A cross-sectional descriptive study was carried out in the Dialysis Unit of the Clinical Hospital of Botucatu Medical School. The project was approved by the centre’s ethical committee and the protocols used followed the criteria of the Helsinki Declaration (protocol 4383/2012). For development of the predictive equation, 364 indirect calorimetry (IC) measurements in 114 AKI patients on dialysis were consecutively selected, aged between 19 and 95 years. Subjects with a body mass index (BMI) between 18–55 kg/m2, who gave their consent to participate in the study and agreed to comply with its standards were included. Inclusion criteria were patients admitted to the ICU with a diagnosis of AKI according to the KDIGO criteria [17], clinical symptoms suggestive of sepsis and acute tubular necrosis (ATN), a need for renal replacement therapy (RRT) (stage 3) and mechanically ventilated. Exclusion criteria were patients with AKI of other aetiologies, renal transplanted or those with chronic renal disease stages 4 and 5 (glomerular filtration rate (GFR) < 30 ml/min estimated by the Modification of Diet in Renal Disease (MDRD) equation) [18], a fraction of inspired oxygen (FiO2) greater than 0.60, expiratory positive airway pressure (PEEP) > 10 cm H2O, maximum airway pressure > 60 cm H2O, stirring presence, use of neuromuscular blockers, air leakage into the ventilator circuit around the endotracheal tube cuff or from a bronchopleural fistula, as these factors lead to inaccuracies in REE measurement by IC. IC was performed using the RMR Quark apparatus (Cosmed, Rome, Italy).

Data analysis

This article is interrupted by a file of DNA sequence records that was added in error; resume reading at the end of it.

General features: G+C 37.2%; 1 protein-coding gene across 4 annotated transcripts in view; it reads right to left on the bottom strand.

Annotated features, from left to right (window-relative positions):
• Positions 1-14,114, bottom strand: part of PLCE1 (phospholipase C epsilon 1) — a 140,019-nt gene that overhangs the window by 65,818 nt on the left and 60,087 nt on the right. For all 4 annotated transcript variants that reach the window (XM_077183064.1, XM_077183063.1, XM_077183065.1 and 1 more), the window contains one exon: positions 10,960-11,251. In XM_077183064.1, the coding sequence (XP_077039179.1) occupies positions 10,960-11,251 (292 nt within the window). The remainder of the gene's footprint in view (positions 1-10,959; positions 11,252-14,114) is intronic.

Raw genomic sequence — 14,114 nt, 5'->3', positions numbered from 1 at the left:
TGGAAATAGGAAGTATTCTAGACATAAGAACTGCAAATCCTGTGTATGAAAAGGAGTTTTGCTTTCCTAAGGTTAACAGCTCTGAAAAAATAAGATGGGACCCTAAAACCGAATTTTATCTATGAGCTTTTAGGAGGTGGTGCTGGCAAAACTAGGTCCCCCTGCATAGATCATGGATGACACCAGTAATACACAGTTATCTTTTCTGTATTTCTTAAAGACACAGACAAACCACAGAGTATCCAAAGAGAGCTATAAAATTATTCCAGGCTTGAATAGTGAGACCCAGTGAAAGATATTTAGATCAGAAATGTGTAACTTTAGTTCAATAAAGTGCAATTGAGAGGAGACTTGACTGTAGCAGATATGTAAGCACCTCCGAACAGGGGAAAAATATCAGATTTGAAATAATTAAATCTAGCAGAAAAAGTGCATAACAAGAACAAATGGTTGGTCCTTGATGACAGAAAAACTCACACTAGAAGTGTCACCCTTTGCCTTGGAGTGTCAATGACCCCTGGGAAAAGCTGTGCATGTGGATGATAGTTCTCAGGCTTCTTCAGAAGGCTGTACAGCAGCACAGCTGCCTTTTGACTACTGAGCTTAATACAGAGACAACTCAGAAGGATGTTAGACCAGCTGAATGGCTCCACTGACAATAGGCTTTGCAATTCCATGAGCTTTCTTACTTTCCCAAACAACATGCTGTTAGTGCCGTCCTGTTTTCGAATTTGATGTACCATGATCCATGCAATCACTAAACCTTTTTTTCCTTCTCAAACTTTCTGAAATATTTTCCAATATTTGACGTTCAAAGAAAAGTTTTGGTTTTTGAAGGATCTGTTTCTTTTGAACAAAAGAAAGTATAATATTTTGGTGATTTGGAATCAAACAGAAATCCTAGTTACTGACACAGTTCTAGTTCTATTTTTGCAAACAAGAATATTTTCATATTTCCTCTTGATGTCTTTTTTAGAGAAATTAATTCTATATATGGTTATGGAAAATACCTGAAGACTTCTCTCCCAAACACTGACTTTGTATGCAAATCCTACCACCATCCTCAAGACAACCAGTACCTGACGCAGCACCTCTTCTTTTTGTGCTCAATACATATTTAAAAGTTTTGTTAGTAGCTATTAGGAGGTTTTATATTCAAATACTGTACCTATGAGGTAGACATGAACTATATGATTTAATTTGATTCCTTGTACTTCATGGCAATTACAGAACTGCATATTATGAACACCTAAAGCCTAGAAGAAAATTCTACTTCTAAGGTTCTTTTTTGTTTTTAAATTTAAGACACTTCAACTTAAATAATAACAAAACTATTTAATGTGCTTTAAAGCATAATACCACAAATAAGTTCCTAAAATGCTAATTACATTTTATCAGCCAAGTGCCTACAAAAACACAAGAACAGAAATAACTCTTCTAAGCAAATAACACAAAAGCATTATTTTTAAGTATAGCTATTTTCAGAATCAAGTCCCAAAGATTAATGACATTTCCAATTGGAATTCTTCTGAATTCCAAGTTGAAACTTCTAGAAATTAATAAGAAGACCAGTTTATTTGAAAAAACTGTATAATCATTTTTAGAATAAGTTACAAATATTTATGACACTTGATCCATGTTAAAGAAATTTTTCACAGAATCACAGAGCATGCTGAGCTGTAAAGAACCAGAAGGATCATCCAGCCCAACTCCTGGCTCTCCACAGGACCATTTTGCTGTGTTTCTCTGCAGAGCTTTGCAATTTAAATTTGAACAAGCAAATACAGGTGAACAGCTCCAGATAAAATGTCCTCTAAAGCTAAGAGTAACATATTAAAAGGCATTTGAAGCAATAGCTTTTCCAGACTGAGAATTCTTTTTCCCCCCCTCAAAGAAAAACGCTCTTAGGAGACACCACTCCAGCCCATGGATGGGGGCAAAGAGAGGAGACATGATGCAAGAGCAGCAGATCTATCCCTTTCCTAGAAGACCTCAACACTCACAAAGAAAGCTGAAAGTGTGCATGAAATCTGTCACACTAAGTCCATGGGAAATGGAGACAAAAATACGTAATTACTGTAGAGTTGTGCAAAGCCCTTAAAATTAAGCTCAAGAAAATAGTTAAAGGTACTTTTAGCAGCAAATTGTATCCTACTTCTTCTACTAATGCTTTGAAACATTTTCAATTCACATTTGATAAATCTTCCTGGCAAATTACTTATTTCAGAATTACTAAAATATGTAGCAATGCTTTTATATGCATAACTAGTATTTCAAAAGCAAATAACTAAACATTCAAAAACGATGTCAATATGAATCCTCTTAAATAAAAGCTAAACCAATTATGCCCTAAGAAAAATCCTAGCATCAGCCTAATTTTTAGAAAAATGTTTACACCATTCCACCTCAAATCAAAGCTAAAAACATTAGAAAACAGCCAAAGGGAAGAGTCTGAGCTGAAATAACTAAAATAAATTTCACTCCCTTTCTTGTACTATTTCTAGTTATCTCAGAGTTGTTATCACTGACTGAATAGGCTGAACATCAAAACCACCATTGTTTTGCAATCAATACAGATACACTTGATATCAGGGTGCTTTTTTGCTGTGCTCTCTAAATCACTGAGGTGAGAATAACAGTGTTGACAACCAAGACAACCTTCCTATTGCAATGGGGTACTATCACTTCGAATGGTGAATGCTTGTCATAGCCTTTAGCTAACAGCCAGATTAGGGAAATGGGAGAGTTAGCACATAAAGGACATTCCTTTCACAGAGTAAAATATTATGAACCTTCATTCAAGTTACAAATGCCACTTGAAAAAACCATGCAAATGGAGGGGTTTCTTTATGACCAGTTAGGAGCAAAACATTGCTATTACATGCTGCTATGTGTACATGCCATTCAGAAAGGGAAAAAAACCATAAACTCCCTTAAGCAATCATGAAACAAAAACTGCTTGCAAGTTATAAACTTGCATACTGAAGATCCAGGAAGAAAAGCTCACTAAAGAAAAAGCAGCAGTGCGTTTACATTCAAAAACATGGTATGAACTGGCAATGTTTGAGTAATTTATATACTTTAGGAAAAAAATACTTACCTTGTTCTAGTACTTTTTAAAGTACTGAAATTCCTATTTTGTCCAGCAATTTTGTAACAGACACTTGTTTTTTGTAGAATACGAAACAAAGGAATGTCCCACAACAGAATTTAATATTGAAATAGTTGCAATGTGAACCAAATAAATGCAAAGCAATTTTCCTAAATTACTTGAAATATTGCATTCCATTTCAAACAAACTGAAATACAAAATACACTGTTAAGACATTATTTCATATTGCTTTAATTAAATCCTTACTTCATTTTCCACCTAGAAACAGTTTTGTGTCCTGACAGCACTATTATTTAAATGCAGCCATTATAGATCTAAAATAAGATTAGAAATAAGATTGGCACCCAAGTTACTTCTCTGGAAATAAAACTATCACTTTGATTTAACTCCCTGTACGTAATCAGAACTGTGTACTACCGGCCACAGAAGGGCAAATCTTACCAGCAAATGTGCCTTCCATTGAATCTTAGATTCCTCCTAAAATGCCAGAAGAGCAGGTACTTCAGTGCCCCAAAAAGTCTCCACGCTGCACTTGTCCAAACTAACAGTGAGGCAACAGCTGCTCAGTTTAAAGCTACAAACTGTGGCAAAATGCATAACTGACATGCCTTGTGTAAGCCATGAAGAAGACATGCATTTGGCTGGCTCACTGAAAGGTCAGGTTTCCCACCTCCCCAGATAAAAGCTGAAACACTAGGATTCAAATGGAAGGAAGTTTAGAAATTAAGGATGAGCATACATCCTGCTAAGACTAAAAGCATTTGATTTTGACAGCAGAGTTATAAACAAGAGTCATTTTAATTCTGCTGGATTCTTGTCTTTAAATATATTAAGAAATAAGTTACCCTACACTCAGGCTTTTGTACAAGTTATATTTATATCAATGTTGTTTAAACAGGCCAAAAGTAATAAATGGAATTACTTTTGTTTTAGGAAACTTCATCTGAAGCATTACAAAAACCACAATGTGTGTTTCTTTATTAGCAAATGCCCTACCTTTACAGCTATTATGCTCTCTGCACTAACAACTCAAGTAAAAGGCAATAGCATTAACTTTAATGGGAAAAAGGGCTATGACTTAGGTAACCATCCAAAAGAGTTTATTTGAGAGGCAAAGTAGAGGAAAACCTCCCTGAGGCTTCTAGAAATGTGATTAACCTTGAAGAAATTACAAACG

For construction of the predictive model, 80% of the cases were randomly separated. Twenty per cent of unused cases were separated for validation. The pre-processing was applied to the training and test set. The continuous predictor variables were transformed using Box and Cox and after dividing by means (centre) and standard deviation (scale). This transformation led to a uniform scale (mean = 0, SD = 1) for all analyses so that they were comparable between analytical platforms. The missing variables were imputed by the median. Categorical variables were converted into dummy variables. In feature engineering, we tested the distribution of each continuous variable according to the outcome. We choose natural splines with three degrees of freedom for age and BMI aims to account for the non-linearity. Afterward, linear and non-linear models were tested in the training data. These models were: linear regression with stepwise selection, linear regression with regularisation (glmnet), rpart, support vector machine with radial kernel (SVM), generalised boosting machine (GBM), extreme gradient boosting (XGBoost) and random forest. The optimisation of hyperparameters was done in the training set with ten-fold cross-validation and the performance was evaluated by the root mean square error (RMSE). Therefore, we evaluated the final performance of the best model in the test set by choosing the model with the lower RMSE (Fig. 1). The analysis was performed with R version 3.6.3, Vienna Austria, 2020 with caret package.